It was my idea to have the existence of the organization become known in the near future. It was composed of the most prominent men on the campus. I am glad to have been associated with them.

If any member believed a man outside of the organization to be better qualified than candidates within the organization, then he was at liberty to vote and give support according to the dictates of his conscience. I believed early this year that Hugh Dowling was best qualified for the presidency of the student body, and when Pat McArthur asked my support I told him that if Hugh should run I would help him. Last year, Dowling and I were political rivals, but personal friends.

It is not "malfeasance" to belong to a secret organization. Regarding the allegation concerning the "privilege of resigning membership momentarily":--that was not a principle or practice of the organization, and if any member denied membership that is a thing entirely chargeable to that member personally. If Mr. Dowling or Mr. Cabaniss were to deny that they are members of certain fraternities, that would cast no reflection on the fraternities.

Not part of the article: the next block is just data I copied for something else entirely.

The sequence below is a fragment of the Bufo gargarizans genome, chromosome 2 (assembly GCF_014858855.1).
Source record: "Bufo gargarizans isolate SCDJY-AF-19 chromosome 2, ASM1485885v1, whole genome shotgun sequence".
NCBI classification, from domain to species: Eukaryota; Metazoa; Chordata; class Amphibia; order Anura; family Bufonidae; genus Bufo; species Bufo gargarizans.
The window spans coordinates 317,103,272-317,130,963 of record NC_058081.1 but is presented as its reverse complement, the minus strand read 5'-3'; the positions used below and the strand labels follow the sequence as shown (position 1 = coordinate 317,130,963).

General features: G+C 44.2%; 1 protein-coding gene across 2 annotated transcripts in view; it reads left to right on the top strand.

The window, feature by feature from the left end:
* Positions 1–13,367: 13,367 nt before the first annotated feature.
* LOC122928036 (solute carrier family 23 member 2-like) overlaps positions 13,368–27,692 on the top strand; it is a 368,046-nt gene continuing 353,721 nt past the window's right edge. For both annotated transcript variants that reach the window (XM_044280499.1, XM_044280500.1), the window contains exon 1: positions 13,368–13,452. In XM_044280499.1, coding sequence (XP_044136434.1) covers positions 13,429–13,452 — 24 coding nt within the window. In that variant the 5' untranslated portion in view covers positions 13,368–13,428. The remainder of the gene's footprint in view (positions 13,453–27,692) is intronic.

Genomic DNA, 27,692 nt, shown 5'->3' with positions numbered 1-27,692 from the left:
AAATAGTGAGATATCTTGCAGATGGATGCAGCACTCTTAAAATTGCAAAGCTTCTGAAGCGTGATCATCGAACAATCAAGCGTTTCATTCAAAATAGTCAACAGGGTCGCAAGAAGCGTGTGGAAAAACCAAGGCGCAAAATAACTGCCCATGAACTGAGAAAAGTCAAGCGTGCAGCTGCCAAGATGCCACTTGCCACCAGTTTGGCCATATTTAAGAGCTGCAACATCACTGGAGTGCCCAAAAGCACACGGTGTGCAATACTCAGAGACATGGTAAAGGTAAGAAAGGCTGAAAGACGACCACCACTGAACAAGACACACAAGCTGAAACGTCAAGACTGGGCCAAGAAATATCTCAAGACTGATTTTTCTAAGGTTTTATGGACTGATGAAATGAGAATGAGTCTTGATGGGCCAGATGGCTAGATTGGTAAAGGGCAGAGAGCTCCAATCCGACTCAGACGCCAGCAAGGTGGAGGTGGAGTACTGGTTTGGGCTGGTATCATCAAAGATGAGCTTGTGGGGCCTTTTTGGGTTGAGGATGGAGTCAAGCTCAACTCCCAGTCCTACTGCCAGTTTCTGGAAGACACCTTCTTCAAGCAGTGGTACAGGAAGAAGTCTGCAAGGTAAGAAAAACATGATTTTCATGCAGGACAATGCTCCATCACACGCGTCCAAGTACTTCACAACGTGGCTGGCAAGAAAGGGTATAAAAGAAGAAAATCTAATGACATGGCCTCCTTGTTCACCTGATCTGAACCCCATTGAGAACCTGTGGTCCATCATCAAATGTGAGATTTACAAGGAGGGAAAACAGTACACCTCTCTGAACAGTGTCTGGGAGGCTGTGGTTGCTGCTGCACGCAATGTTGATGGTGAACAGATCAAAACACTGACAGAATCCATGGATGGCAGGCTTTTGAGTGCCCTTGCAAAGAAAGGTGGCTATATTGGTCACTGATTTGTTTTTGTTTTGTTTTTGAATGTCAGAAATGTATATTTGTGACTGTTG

Regarding the statement to the effect that the organization tried to coerce one of its members who is a student officer into appointing a strong member with a weak opponent:--that charge is based upon the ideas of the two members whose standards were not high. The fact that the student officer in question, as well as the remainder of the membership were directly opposed to any such alleged "coercion" shows that the organization was composed of a high type of men.

Since I have been in University politics, I have been on one side or the other. Last year, I was supporting Mr. McArthur against Mr. Etheridge, even tho I was a candidate for an office. My reason for supporting Mr. McArthur was simply that I felt him better qualified than Mr. Cabaniss' man. That should not be held against my political record.

There have been secret organizations in the past; there are at present; there will be in the future. Are all the minutes of ALL organizations open to inspection by the public?

Hoping that the best qualified candidates may win in the coming elections, and trusting that the losers will be strong enough to accept defeat manfully, I remain,

Albert Boutwell,
President of the Student Body.